Bird communities will be lost in various regions of the world by 2080, while species such as blue tits are already changing colour over the last two decades due to climate change.
Those are the findings of two separate bird studies by British and European researchers, which point to an accelerating biodiversity crisis as the world changes due to human-induced global warming.
Basque and French researchers observed the two populations of blue tits in southern France and the island of Corsica between 2005 and 2019 and found, from almost 6,000 observations, that the bird’s characteristic blue crest and yellow breast have vanished.
The study focused on two populations of blue tits: one living on the outskirts of Montpellier and the other in northwestern Corsica. These small passerine birds are characterized by their blue crest and yellow breast.
But, over the course of their 15-year observation, the scientists noticed a clear decline in colouration in the two populations of birds studied. A change that the authors of the research associate directly with climate change.
“The change in colour of the plumage seems to be the result of a combination of an increase in temperature (1.23ºC) and a decrease in rainfall (0.64 mm), so that climate change would be the potential cause of this difference”, explains David López-Idiáquez, the main author of the study and researcher at the Department of Plant Biology and Ecology of the UPV/EHU.
These changes not only have aesthetic consequences, the scientist warns, but they can also alter the mating patterns of these birds.”
In these birds, traits such as colour function as signals to indicate the quality of the specimen to other individuals, which are decisive, for example, at the time of breeding”, explains the researcher.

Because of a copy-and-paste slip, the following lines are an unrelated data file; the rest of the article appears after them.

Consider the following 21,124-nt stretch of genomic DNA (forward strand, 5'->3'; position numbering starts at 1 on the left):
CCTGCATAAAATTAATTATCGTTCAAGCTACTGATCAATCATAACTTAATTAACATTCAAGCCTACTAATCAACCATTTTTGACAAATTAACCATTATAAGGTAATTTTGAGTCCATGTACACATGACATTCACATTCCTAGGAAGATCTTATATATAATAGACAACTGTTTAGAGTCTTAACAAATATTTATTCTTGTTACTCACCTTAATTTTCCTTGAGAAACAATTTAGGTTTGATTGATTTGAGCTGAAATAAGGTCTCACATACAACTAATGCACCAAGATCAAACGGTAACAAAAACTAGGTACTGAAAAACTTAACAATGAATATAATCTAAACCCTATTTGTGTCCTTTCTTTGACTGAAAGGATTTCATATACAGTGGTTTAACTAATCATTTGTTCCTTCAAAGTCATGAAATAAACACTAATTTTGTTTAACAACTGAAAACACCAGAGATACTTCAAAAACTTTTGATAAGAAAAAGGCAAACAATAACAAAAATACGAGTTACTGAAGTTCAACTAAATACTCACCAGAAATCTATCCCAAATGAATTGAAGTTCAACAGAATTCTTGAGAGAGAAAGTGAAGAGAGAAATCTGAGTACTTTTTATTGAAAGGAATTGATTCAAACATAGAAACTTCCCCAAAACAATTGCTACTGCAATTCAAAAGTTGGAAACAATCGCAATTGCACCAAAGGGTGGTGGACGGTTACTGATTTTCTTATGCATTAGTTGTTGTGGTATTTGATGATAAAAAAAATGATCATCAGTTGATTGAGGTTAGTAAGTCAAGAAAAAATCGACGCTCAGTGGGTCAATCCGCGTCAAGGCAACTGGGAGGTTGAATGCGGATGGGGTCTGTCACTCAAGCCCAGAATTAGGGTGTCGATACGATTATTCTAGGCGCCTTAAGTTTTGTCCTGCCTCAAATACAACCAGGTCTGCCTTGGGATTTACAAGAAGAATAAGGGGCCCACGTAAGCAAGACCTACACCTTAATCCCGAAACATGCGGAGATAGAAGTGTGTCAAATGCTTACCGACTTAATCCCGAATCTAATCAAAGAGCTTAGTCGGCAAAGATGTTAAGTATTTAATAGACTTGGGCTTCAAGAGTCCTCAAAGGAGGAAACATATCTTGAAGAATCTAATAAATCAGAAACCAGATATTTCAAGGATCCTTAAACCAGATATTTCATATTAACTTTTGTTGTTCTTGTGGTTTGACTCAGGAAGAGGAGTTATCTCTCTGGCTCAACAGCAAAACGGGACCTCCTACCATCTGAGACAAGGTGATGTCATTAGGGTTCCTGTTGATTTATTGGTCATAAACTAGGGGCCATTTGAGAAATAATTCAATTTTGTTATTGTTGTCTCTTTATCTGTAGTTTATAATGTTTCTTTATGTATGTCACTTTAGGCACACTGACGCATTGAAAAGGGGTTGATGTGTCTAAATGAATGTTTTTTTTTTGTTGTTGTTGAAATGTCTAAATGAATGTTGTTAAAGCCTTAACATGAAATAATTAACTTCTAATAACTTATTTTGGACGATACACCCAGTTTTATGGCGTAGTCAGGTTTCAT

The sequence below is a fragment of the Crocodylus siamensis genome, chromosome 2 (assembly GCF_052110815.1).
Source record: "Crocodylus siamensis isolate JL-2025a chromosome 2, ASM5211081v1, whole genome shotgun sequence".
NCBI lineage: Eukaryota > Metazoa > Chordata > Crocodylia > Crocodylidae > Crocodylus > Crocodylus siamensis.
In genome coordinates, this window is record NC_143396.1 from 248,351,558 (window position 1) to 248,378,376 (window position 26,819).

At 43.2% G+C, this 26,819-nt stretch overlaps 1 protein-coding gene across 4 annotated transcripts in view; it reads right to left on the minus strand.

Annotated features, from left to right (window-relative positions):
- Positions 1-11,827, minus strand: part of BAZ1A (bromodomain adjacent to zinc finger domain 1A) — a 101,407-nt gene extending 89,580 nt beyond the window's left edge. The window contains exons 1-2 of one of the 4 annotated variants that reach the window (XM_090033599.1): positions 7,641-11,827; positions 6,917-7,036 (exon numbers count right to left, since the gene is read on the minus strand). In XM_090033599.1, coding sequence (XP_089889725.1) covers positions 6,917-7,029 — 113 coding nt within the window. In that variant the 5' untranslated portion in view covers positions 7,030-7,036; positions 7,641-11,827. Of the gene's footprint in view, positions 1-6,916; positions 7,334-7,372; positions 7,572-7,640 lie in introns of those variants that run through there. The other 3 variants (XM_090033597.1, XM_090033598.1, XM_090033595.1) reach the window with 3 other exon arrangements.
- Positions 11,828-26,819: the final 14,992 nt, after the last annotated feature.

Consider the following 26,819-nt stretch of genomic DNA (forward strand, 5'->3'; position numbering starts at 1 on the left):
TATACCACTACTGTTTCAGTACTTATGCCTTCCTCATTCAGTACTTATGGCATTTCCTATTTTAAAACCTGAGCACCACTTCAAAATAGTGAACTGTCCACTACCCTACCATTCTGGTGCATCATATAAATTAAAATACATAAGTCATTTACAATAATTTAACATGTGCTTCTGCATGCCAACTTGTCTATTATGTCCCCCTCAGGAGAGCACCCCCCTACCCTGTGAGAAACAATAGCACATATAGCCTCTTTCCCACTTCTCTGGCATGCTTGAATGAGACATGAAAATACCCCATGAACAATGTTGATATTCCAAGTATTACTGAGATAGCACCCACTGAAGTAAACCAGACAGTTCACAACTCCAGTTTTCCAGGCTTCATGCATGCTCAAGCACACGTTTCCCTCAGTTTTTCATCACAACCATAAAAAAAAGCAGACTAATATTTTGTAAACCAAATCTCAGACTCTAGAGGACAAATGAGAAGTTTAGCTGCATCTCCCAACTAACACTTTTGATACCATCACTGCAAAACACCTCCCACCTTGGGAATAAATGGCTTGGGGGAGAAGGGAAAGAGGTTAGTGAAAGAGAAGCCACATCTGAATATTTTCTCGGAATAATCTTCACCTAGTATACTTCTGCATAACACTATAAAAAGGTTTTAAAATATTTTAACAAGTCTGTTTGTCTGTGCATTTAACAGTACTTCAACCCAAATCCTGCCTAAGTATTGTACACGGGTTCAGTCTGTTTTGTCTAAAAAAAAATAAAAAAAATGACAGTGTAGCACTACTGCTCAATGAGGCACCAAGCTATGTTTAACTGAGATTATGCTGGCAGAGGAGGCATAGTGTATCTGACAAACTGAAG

Breeding blue tits were captured every year during the study period, yielding more than 5,800 observational data on colouration and other characteristics.
The international team warns that these changes will have a great impact on the reproduction of the species, which is endangering its existence. The genetic makeup or physical characteristics of animals can change in response to changes in the territory. They can also move or disappear.
Lopez-Idiaquez said it’s crucial to emphasize that this change is plastic in nature rather than genetic and is the result of the body adapting to its environment. He added that since the environment is very similar, despite being less hot, the birds could be going through the same change.
In any case, he continued, only four studies of this type have been carried out worldwide, and none of them has been in the Basque Country. More research of this type, not only at the Basque level but also at the national level, in his opinion, would be quite interesting to carry out.
“Since our environment is quite similar, albeit less hot, our birds may be experiencing the same change,” David surmised. “In any case, there are only four studies of this type in the world, and none of them has been carried out in the Basque Country; I think it would be very interesting to carry out more research like this, not only at the Basque level. but also nationally,” he added.
It may seem like a purely aesthetic change, but it is quite the opposite, as this change in plumage can have an effect on the “mating patterns” of the species. “In these birds, traits such as colour function as signals to indicate the quality of the specimen to other individuals, which are decisive, for example, at the time of breeding,” explains David López.
“This study was made possible by continuous monitoring of the two blue tit populations for more than 15 years, which highlights the importance of long-term studies to understand the effects of climate change on the ecosystems around us,” he said. .
When there is a variation in the territory, animal populations have 4 options: the first is to undergo a genetic change; the second is to undergo a plastic change (change in physical characteristics without genetic changes); the third is to emigrate; and the last, disappear. “It is important to emphasize that this change is not genetic but plastic, one of the forms of adaptation to new environmental conditions,” he pointed out.
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